Traditional Southern Sweet Tea

Traditional Southern Sweet Tea is the house wine of the south. The perfect ice-cold refreshing drink for your hot summer days and this recipe comes out perfect every single time thanks to a simple tip.

Pitcher of Sweet Tea

Who doesn’t love a glass of Traditional Southern Sweet Tea?

Every gal in the south has her own way of making sweet tea and I am pretty proud about it too actually. Around my house we like our tea strong and sweet. So, if you ever have trouble getting your tea just right each-and-every time, give this a try.

Oh, my goodness y’all, it is getting hot and toasty outside.  It is so hot that it’s got me craving traditional southern sweet tea.  My craving, or thirst if you will, made me realize that I have never shared my tea recipe with y’all.  This is my all-time favorite drink!

I have sweet tea in my fridge all the time; literally year-round!  It doesn’t matter if it is spring, summer or winter, sweet tea is my drink of choice! Hot or cold, I am drinking it; I love it!  It is so easy to make that even Miss Emma can make it! All our guests look forward to the standard glass offering.


Have you ever made tea and then the next day it tastes a bit tart or not as fresh? Or maybe you made tea and let the tea bags soak a little too long? Baking soda helps that tea taste better longer by taking out the bitterness.

Baking soda is great for other uses as well. If you are soaking beans overnight and are putting them in a pot to make the next day, add a small dash of baking soda to your pot before cooking. It keeps beans tasting their best.

You can substitute Splenda or Swerve for the sugar, if you prefer. We like our tea pretty sweet so you can certainly cut down on the sugar if you find it too sweet.


family size tea bags (I prefer Luzianne or Lipton, but use what you got)



baking soda


Step 1

Brew Tea

Step 2

Allow it to steep.

Step 3

Combine tea and water into a gallon pitcher

Step 4

Drink up

If you make this recipe, let us know. Please, leave a comment, rate it, and don’t forget to take a picture and tag it #theycallmemamad on Instagram so we can see. I LOVE seeing what you come up with. Cheers, friends!


Pitcher of Sweet Tea
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Traditional Southern Sweet Tea

Traditional Southern Sweet Tea is the house wine of the south. The perfect ice-cold refreshing drink for your hot summer days and this recipe comes out perfect every single time thanks to a simple tip.
Course Beverage
Cuisine American
Keyword iced, southern, sweet, tea
Prep Time 4 minutes
Cook Time 2 hours
Total Time 2 hours 4 minutes
Servings 8 16oz servings
Calories 194 kcal


  • 3 family size tea bags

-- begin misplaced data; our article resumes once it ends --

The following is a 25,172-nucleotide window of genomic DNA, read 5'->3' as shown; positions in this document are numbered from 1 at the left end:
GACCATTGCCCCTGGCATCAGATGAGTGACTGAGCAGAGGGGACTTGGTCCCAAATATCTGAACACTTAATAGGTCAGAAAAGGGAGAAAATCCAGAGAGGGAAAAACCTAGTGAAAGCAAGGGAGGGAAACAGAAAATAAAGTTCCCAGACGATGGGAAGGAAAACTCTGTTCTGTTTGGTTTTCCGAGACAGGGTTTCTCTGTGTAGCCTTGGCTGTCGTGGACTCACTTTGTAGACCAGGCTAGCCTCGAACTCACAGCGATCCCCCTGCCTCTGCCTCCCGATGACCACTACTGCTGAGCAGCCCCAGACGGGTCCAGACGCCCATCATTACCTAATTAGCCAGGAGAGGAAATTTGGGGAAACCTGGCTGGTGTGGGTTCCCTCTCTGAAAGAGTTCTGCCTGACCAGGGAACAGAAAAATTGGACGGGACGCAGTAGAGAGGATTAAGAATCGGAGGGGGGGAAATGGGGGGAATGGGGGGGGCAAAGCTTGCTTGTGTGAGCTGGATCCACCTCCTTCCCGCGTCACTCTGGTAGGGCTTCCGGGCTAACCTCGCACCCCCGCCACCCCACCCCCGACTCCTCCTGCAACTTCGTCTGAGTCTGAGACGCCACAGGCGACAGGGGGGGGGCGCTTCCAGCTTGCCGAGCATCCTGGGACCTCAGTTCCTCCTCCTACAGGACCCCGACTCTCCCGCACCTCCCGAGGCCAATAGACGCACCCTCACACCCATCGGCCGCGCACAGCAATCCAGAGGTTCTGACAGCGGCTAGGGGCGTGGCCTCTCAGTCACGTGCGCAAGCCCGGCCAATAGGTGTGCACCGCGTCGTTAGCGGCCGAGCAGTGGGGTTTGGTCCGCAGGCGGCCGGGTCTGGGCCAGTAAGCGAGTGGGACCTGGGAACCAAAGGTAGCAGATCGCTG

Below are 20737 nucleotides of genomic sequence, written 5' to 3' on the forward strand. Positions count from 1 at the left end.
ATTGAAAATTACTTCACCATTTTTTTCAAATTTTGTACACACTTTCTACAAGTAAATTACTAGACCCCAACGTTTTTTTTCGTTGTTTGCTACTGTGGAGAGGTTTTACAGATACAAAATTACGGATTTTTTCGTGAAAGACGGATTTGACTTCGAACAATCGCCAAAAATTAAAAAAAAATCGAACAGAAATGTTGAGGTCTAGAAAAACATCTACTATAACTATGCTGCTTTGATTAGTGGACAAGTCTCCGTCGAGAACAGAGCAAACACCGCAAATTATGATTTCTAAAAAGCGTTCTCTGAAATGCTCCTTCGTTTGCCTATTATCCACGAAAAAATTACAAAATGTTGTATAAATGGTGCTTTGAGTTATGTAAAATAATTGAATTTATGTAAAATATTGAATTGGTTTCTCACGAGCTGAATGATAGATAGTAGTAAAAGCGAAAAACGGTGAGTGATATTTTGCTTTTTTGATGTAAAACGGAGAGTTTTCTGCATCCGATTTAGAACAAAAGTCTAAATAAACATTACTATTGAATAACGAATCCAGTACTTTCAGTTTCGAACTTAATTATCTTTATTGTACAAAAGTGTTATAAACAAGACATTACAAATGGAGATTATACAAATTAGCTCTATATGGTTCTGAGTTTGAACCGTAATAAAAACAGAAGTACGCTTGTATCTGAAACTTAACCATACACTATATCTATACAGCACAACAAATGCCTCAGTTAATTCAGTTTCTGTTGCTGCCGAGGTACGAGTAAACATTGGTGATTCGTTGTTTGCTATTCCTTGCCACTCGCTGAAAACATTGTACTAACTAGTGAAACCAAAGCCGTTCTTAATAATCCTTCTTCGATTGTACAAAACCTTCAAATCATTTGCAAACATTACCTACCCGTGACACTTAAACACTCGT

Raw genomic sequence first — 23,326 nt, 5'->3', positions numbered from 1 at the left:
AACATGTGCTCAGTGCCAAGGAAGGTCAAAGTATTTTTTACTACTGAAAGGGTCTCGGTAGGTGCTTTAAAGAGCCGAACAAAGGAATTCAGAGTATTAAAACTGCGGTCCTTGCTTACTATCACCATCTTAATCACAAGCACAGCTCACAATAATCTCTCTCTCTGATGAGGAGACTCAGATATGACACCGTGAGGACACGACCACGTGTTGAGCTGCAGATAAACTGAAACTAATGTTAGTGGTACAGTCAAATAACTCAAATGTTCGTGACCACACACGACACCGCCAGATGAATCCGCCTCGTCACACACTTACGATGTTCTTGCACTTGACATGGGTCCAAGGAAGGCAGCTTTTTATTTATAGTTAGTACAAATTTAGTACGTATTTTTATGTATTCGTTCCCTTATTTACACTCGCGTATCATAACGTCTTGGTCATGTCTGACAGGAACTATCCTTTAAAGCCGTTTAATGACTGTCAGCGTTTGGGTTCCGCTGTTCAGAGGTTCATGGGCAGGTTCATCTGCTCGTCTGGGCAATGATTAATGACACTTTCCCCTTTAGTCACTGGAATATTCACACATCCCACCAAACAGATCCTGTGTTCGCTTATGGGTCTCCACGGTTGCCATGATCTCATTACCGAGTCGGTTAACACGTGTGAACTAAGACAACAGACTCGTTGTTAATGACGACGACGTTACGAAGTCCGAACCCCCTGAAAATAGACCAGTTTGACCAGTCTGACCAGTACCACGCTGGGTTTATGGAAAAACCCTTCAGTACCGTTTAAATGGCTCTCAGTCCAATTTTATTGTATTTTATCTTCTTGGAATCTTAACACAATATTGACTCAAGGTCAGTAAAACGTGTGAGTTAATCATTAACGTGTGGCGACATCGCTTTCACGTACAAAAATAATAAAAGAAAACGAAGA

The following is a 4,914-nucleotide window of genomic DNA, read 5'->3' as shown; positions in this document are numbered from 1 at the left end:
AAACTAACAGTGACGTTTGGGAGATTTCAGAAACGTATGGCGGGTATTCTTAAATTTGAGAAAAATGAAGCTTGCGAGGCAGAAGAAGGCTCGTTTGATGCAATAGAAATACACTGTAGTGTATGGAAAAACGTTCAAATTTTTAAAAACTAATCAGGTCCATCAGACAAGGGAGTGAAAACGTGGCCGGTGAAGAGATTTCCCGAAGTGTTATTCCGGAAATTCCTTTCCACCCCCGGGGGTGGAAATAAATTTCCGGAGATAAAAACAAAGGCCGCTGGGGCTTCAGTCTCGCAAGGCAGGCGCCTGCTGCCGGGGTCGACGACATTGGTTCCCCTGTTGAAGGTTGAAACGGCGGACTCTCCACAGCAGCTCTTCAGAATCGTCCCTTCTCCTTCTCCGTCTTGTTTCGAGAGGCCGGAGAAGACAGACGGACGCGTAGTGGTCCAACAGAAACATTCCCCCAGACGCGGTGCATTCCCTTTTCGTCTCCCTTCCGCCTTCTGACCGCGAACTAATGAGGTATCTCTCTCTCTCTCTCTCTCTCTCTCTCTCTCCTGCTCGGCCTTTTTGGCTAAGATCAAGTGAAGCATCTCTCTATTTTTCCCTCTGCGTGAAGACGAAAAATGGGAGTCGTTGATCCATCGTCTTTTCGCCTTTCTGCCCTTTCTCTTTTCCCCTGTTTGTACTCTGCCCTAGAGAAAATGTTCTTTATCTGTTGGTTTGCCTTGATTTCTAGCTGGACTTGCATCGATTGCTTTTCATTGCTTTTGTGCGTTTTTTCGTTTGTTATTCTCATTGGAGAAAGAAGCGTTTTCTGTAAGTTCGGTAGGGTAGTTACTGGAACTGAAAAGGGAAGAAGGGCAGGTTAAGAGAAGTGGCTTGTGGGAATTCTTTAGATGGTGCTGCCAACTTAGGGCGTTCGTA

• 2 cups sugar
  • 1 gallon water
  • 1/4 teaspoon baking soda


  1. Boil only ½ gallon of the water on stove.
  2. Once water comes to a rolling boil, pour into one gallon pitcher.
  3. Add 3 tea bags and 1/4 teaspoon of baking soda (you don’t need to stir).
  4. Set your kitchen timer (I use my microwave) for 15 minutes.
  5. After 15 minutes, take out tea bags.
  6. Do not squish tea bags before taking them out, just let them drip for a minute.
  7. If you do that, you’re likely to get some tea leaves in your drink.
  8. Add sugar and stir.
  9. Add the other ½ gallon of cold water to the pitcher and stir again.
  10. Cool in fridge for several hours.
  11. Store in refrigerator for up to 1 week.
  12. For individual glasses, add a slice of fresh lemon and pour over with iced tea. Enjoy!

Recipe Notes

If you don't want to wait for the 2 hours just wait about 20 minutes or until it's not boiling hot any longer. Add tea to a large pitcher with extra ice to help cool it down quicker but make sure that the total ice and water doesn’t exceed 1 gallon or it will have a watered down taste.

Nutrition Facts
Traditional Southern Sweet Tea
Amount Per Serving
Calories 194
% Daily Value*
Sodium 58mg3%
Carbohydrates 50g17%
Sugar 50g56%
Calcium 14mg1%
Iron 1mg6%
* Percent Daily Values are based on a 1500 calorie diet.

Note on Nutritional Information

Nutritional information for the recipe is provided as a courtesy and is approximate only. We cannot guarantee the accuracy of the nutritional information given for any recipe on this site.

© Unauthorized use of this material without written permission from Carrie Ditton is strictly prohibited unless for personal offline purposes. Single photos may be used, provided that full credit is given to along with a link back to the original content.

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